In 1912, when 90 of the first 100 boots Leon Leonwood Bean shipped were returned, he refunded his customers and fixed the products. Over 100 years later, L.L. Bean’s commitment to customer service is challenged by strains on its supply chain. Specifically, today’s “me-commerce” era reflects growing consumer expectations: consumers want the products they like, when they want them, and where they want them, with no tolerance for delays.
During the 2014 holiday shopping season, L.L. Bean crumpled under the weight of consumer demands when it sold out of its popularized winter boots. The company immediately increased labor shifts and ramped production, but holistic changes were needed. Indeed, many companies have failed and shut down because of poor supply chain management practices.
They See What We See – Creating Supply Chain Visibility
L.L. Bean’s management is addressing these challenges by optimizing its supply chain. Kirsten Piacentini, VP of Inventory Management at L.L. Bean, explains the implementation of new forecasting and fulfillment tools. With these tools, L.L. Bean creates a rolling 18-month forecast that generates a net need for vendors. When this data is shared with vendors, the vendors can more efficiently reserve production capacity and purchase raw materials. Importantly, vendors can respond in real time to backorders by reprioritizing work. In its pilot with select vendors, L.L. Bean has seen quantifiable improvements. One vendor in Peru was able to reduce the lead time it needs to process a P.O. by 4 weeks. This allows L.L. Bean more time to get a sense of the market before committing to styles.
Enhanced forecasting capabilities also allow L.L. Bean to invest in the right products for the upcoming season. Rachael Kennedy, Process Lead at L.L. Bean, explains how new tools have optimized inventory levels. This capability reduces lost sales and unnecessary inventory builds, improving the company’s cash conversion cycle.
Encouraged by these early signs of success, management is developing a longer-term roadmap to further enhance its capabilities. In the medium-term, the company plans to implement assortment planning tools, which helps maximize revenue by putting the right products in the right channels. Over the longer-term, the company plans to add tools for promotions and mark-down planning.
Building the Supply Chain of Tomorrow
L.L. Bean’s management has rightly focused on visibility and integration, which is consistent with other managers’ priorities according to the 2016 SCDigest Supply Chain Digitization Benchmark survey.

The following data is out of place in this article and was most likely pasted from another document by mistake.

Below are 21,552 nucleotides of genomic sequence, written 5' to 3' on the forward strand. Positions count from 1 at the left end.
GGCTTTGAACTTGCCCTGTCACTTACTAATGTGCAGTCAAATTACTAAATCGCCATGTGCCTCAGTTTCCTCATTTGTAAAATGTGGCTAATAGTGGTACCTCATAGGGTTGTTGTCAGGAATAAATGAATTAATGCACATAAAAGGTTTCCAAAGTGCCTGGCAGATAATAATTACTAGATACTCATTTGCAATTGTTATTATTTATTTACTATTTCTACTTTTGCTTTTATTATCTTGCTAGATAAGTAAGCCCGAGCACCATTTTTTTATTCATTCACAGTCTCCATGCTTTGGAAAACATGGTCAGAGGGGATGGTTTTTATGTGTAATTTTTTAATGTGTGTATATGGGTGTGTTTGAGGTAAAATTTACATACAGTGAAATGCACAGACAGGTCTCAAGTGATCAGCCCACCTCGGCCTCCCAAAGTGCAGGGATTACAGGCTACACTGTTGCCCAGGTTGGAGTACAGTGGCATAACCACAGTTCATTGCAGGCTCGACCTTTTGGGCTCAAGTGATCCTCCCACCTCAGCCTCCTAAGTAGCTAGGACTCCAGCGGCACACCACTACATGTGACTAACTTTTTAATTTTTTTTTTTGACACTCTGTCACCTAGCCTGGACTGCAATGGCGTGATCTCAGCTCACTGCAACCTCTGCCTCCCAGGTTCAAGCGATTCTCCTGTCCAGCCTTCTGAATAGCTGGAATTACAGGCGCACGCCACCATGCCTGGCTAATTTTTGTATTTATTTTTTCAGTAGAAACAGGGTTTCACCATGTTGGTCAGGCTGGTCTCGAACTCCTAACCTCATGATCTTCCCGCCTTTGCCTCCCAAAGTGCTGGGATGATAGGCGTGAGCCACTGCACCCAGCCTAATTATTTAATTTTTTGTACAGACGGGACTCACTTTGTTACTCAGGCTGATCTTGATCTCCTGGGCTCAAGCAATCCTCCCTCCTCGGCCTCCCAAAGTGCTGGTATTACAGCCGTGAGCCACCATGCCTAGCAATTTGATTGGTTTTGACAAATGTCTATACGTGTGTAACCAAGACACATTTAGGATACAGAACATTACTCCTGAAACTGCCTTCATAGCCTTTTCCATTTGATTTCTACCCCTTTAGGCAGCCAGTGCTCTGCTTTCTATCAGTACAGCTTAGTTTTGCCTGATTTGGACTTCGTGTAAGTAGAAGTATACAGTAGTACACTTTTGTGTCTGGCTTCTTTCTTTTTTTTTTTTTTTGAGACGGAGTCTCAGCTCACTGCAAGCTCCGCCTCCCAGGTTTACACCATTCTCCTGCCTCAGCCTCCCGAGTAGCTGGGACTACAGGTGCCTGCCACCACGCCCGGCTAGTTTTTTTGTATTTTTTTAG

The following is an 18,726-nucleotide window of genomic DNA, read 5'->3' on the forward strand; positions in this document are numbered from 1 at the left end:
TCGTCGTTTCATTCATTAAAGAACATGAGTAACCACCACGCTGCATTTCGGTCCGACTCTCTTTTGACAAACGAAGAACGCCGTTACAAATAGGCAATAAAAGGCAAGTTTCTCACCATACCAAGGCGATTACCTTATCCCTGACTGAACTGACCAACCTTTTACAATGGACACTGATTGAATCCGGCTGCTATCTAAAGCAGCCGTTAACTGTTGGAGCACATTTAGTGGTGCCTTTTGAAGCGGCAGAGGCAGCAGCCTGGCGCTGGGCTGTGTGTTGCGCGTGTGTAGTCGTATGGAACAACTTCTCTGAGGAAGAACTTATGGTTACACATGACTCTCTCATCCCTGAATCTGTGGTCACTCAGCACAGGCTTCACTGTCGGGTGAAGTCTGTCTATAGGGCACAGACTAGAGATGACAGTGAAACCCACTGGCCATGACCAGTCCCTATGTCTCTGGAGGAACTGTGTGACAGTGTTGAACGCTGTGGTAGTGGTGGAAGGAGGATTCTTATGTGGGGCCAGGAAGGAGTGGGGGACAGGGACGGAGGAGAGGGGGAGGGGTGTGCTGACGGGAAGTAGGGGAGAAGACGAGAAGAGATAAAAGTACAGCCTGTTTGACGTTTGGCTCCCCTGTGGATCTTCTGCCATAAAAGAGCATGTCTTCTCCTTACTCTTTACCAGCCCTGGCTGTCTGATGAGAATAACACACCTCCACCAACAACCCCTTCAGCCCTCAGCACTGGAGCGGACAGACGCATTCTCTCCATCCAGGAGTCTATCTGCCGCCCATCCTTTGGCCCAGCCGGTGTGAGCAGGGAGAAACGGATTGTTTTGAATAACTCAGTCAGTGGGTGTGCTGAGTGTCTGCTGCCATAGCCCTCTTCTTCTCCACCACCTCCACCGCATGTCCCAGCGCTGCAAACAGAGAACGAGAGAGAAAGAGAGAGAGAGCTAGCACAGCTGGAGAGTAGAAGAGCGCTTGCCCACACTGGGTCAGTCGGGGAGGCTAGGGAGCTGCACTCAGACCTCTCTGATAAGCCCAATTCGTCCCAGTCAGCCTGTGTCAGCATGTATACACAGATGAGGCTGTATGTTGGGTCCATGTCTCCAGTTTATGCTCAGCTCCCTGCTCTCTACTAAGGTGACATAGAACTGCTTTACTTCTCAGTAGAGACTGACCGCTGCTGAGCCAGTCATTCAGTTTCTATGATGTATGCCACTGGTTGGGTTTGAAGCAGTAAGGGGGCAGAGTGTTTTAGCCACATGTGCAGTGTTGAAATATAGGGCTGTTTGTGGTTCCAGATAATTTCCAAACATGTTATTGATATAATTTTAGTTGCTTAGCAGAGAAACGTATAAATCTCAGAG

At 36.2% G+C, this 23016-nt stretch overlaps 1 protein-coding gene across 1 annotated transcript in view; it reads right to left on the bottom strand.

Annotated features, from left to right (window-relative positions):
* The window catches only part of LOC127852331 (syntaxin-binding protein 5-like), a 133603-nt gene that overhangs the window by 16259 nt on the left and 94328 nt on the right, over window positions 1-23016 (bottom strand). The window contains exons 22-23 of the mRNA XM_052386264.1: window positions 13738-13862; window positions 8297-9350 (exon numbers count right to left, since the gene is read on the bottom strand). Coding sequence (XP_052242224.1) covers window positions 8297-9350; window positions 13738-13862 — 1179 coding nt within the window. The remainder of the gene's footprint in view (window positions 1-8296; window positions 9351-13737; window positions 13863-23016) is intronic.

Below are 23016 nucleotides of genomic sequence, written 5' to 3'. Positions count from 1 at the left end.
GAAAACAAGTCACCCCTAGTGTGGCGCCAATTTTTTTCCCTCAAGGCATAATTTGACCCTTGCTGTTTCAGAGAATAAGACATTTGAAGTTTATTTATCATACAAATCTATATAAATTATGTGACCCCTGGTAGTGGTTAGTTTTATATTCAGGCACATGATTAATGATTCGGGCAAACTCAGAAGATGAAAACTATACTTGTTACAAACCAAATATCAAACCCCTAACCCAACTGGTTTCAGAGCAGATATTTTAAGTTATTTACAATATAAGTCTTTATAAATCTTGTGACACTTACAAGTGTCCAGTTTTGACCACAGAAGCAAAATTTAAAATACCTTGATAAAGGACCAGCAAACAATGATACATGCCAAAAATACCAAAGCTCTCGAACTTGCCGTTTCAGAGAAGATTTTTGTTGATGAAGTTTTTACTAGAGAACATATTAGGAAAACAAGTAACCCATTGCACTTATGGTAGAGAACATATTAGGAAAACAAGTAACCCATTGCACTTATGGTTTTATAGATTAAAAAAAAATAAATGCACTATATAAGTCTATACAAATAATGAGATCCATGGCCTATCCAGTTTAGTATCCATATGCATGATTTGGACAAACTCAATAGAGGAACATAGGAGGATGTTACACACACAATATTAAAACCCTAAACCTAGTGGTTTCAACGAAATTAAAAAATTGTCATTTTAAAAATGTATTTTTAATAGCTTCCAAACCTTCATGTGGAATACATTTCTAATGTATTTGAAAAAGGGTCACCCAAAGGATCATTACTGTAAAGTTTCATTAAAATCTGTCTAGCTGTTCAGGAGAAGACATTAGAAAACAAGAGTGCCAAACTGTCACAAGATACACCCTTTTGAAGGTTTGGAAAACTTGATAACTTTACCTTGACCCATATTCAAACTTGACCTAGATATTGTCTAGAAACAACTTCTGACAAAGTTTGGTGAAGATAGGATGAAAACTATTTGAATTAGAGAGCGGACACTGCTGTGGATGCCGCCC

Source: Digital Supply Chain for Dummies eBook 
Moving forward, management should create performance measurement systems to evaluate the efficacy of the new supply chain tools. Specifically, management should include measurements of resources, output, and flexibility (how well the system reacts to uncertainty) in its assessment of success.
A bolder recommendation is to rethink digitalization of the product itself. Other apparel companies are already adding technology to clothing. Nadi X yoga pants have embedded technology that guides users through yoga flows. Jacquard by Google has collaborated with Levi to create a smart jacket: a tap on the sleeve will play music or send an incoming call to voicemail. L.L. Bean should consider incorporating similar technology into its products: technology to capture miles or elevation hiked, or technology suggesting when an apparel item needs replacement. This type of technology creates new revenue opportunities through after-sale services.
While successful thus far, management faces difficult decisions. To remain relevant in the next 100 years, will L.L. Bean be able to provide consumers a sufficient fulfillment experience, or must it partner with a third-party firm? If the company were to incorporate technology into its products, what brand messaging should it adopt to elegantly infuse technology with traditional, durable products?
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 JDA Software, “L.L. Bean – JDA Real Results,” YouTube, published July 26, 2016, https://www.youtube.com/watch?v=bUWmVRyQRZU, accessed November 2017.
 Digital Supply Chain for Dummies eBook, https://jda.com/knowledge-center/collateral/digital-supply-chain-for-dummies, accessed November 2017.
 Benita M. Beamon, “Measuring supply chain performance”, International Journal of Operations & Production Management, vol. 19 issue: 3, p. 275-292, (1999) https://doi.org/10.1108/01443579910249714, accessed November 2017.
 Michael E. Porter and James E. Heppelmann, “How Smart, Connected Products Are Transforming Competition,” Harvard Business Review, (November 2014).